The noun honeymoon designates the holiday spent together by a newly married couple, before settling down at home.
But, originally, this noun designated the period of time following a wedding, and arose from the comparison of the mutual affection of newly-married persons to the changing moon, which is no sooner full than it begins to wane—as is clear from the following definition from Glossographia: Or a Dictionary Interpreting all such Hard Words, Whether Hebrew, Greek, Latin, Italian, Spanish, French, Teutonick, Belgick, British or Saxon, as are now used in our refined English Tongue […] (London: Thomas Newcomb, 1656), by the English lexicographer Thomas Blount (1618-1679):
hony-moon, applyed to those marryed persons that love well at first, and decline in affection afterwards; it is hony now, but it will change as the Moon.
The noun honeymoon is first recorded in A dialogue conteinyng the nomber in effect of all the prouerbes in the englishe tongue compacte in a matter concernyng two maner of mariages, made and set foorth by Iohn̄ Heywood (London: Thomas Berthelet, 1546), by the English playwright and epigrammatist John Heywood (circa 1496-circa 1578):
This yong poore couple […]
[…] The daie of weddyng and after, a while,
Could not loke eche on other, but they must smile.
As a whelpe for wantonnes in and out whipps,
So plaied these tweyne, as mery as thre chipps.
Ye there was god (quoth he) whan all is doone.
Abyde (quoth I) it was yet but hony moone.
The blacke oxe had not trode on his nor her foote. 1
But er this branche of blys coulde reache any roote,
The floures so faded, that in fiftene weekes,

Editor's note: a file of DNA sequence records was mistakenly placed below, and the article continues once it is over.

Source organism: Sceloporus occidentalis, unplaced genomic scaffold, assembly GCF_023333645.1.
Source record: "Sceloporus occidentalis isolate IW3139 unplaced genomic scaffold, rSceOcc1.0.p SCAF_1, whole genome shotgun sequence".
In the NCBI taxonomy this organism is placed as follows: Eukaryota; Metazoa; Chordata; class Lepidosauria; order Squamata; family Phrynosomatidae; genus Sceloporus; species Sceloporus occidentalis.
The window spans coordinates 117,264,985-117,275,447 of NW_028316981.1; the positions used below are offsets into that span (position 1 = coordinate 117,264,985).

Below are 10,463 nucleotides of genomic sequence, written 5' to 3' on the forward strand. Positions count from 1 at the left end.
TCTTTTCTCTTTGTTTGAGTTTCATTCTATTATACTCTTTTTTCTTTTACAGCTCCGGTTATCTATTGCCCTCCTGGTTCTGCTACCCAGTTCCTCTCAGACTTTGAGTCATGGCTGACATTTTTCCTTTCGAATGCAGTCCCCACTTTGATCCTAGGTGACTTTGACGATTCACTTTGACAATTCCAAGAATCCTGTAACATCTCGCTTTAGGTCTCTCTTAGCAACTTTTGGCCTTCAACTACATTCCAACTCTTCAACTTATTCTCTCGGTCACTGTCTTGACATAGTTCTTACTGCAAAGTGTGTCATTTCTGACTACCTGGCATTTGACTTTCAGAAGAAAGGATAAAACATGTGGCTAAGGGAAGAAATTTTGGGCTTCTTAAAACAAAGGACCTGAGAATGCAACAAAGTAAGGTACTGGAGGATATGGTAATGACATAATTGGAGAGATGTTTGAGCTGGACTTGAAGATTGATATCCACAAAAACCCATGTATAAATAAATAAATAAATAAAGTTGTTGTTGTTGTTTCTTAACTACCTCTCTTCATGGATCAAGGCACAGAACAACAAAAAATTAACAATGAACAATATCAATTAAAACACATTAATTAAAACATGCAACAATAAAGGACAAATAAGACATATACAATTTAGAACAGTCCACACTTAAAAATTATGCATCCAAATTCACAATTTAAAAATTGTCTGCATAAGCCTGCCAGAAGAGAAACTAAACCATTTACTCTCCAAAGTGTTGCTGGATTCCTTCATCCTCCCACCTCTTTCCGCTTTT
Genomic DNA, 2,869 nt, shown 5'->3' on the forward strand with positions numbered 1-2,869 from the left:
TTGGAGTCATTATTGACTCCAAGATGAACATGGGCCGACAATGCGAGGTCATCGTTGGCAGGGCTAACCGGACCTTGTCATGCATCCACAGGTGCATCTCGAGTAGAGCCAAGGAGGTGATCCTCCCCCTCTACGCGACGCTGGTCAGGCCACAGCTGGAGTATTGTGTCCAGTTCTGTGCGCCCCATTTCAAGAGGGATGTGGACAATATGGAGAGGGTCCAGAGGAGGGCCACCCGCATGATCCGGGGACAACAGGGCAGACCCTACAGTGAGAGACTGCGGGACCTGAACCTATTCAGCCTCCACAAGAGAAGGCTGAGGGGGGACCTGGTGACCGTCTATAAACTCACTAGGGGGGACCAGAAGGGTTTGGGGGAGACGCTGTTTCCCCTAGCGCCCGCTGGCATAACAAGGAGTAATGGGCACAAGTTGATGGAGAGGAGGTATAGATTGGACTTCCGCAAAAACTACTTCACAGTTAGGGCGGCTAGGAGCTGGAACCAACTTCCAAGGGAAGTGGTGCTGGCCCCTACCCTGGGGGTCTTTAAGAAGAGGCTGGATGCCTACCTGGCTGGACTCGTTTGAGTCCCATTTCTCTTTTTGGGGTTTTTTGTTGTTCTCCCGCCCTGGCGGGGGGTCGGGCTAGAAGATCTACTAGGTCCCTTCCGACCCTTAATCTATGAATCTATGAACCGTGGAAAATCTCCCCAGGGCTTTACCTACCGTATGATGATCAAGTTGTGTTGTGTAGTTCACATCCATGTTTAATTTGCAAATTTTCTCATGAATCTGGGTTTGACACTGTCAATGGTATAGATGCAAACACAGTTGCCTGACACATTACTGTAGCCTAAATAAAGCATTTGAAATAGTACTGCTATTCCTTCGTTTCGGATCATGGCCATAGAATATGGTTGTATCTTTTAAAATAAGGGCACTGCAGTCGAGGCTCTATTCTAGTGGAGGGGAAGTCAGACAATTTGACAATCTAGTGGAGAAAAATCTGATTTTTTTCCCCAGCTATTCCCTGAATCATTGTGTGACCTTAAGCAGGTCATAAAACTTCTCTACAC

A man myght espie the chaunge in the cheekes,
Both of this pore wretch, & his wife this pore wenche.
Their faces told toies 2, ye Totnam was turnd frenche 3
And all their light laughyng turnd and translated
Into sad syghyng, all myrth was amated.
in contemporary English:
This young poor couple […]
The day of wedding and after a while,
Could not look each on other, but they must smile.
As a whelp, for wantonness in and out whips,
So played these twain, as merry as three chips.
Yea, there was God (quoth he) when all is done.
Abide (quoth I) it was yet but honey moon.
The black ox had not trodden on his nor her foot. 1
But ere this branch of bliss could reach any root,
The flowers so faded, that in fifteen weeks,
A man might espy the change in the cheeks,
Both of this poor wretch, and his wife this poor wench.
Their faces told toys 2, that Tottenham was turned French 3
And all their light laughing turned and translated
Into sad sighing, all mirth was amated.
1 Chiefly used in the black ox has trod on somebody’s foot and variants, the black ox denotes adversity, hardship, misfortune, also the cares of life.
2 Here, the noun toy seems to denote a dislike, an aversion.
3 Tottenham is turned French is a proverb used in reference to any unlikely or remarkable change. It takes its origin from the migration of a number of French workmen to Tottenham early in the reign (1509-1547) of Henry VIII. Their competition provoked the jealousy of English workmen, and resulted in disturbances in the streets of London on May Day 1517.